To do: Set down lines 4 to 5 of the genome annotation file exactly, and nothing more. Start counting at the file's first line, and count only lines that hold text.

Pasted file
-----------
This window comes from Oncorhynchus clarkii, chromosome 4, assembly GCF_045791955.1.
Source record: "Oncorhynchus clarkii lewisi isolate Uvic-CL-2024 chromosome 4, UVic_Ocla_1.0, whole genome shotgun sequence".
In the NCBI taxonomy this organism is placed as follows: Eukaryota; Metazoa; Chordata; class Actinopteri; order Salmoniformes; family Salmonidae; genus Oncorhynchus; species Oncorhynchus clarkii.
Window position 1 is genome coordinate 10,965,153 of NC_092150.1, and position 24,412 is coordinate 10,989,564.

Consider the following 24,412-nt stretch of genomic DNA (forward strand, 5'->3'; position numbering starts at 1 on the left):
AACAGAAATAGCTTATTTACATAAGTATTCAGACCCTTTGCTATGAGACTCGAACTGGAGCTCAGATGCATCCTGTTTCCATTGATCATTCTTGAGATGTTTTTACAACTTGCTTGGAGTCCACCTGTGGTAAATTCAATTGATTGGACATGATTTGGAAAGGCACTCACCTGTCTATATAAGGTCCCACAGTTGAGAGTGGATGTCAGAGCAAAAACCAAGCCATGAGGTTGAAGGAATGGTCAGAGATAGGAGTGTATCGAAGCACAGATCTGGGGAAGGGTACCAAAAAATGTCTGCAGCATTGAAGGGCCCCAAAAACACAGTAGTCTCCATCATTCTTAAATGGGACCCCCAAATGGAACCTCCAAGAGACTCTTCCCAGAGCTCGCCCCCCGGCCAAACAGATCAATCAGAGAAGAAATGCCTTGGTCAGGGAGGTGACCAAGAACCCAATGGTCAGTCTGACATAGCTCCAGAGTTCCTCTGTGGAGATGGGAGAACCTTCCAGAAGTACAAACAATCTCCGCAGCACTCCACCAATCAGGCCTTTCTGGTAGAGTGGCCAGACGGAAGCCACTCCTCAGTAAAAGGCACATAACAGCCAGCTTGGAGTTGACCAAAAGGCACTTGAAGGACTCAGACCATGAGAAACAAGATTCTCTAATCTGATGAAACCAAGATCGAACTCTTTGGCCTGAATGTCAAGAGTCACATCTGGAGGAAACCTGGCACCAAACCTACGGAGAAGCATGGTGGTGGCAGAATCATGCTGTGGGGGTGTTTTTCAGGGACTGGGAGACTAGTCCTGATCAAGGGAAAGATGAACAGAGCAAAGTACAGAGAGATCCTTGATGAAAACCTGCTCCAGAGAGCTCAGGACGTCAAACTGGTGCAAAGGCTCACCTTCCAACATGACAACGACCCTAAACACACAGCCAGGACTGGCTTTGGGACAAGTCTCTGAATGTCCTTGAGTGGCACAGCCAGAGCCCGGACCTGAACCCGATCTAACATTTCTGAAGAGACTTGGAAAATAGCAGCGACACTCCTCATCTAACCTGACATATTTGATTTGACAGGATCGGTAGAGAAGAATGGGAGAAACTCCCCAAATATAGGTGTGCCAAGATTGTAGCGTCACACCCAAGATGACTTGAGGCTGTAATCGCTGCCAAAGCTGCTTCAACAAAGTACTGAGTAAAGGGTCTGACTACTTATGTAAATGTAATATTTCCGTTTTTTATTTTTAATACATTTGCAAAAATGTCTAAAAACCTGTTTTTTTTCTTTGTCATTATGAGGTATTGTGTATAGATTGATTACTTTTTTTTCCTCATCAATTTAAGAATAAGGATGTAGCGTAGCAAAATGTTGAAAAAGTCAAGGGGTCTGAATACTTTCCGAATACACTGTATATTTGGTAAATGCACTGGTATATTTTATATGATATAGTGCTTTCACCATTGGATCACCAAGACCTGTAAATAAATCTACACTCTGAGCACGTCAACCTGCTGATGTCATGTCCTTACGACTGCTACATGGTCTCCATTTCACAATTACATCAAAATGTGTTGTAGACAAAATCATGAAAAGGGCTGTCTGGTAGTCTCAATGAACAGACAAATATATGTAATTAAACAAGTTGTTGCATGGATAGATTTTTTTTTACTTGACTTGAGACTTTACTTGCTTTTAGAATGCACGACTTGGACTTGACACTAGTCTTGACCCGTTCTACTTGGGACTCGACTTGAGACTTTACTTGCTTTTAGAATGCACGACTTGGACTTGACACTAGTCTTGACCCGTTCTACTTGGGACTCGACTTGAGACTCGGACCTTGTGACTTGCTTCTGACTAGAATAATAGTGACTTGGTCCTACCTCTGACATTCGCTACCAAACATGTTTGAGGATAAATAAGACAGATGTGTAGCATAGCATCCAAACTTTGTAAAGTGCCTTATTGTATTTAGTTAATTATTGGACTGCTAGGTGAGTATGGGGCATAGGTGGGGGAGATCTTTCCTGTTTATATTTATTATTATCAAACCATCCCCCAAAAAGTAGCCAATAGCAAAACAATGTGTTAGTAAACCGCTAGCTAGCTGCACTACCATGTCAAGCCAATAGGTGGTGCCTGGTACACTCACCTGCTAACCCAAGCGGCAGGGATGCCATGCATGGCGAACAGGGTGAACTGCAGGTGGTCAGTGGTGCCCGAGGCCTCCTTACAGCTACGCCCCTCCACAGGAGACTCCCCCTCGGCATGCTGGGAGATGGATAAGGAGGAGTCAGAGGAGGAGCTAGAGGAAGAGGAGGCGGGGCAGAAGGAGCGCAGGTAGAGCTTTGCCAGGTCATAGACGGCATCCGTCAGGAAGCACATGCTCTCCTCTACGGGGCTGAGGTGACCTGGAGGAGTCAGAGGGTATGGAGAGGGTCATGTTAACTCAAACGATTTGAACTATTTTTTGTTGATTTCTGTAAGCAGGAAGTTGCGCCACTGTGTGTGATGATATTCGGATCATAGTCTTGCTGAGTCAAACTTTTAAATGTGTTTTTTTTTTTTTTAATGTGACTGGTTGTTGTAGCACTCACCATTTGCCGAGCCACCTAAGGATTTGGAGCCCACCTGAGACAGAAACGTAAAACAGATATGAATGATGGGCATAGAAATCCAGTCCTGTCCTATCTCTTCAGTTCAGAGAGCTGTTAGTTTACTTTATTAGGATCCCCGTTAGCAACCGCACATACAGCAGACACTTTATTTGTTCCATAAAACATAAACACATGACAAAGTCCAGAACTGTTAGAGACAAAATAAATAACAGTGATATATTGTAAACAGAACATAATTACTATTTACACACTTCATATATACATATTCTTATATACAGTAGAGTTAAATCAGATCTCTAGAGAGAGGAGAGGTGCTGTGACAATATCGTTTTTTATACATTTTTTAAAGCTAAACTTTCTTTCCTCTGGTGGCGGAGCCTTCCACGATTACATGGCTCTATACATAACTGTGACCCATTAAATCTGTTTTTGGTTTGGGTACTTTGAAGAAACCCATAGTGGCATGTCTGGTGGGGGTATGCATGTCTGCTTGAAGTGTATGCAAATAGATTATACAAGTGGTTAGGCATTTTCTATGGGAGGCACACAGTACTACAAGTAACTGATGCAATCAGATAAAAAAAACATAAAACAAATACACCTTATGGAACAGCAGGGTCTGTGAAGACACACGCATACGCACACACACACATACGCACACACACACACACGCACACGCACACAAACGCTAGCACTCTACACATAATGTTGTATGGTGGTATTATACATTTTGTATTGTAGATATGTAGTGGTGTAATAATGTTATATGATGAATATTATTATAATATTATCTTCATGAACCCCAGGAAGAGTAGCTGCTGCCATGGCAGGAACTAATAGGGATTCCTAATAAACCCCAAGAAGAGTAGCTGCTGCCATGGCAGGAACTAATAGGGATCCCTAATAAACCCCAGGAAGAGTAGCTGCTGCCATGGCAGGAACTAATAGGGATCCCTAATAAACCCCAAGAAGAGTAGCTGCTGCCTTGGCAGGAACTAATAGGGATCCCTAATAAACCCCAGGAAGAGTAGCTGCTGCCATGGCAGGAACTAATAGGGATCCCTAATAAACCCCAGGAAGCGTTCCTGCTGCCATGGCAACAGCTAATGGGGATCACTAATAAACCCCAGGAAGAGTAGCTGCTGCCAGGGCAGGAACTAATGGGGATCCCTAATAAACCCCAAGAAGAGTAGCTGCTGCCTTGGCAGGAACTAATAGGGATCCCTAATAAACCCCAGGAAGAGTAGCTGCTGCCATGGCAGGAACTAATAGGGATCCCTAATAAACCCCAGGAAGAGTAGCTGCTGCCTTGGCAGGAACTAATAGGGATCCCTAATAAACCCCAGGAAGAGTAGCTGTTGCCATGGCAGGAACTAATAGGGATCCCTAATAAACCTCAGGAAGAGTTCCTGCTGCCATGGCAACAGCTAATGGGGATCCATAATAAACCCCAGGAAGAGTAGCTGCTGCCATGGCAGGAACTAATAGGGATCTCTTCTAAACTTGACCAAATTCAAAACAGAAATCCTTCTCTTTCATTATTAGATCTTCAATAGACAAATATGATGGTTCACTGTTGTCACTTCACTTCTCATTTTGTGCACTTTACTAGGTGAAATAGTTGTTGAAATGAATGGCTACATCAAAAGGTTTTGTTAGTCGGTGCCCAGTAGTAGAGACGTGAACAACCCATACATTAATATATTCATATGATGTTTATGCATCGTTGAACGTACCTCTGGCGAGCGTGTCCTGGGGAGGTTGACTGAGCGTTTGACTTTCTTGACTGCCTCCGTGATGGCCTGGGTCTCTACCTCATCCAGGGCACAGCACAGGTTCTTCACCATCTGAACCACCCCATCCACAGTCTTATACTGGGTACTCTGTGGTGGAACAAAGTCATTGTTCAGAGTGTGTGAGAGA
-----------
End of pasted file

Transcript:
Window position 1 is genome coordinate 10,965,153 of NC_092150.1, and position 24,412 is coordinate 10,989,564.

Consider the following 24,412-nt stretch of genomic DNA (forward strand, 5'->3'; position numbering starts at 1 on the left):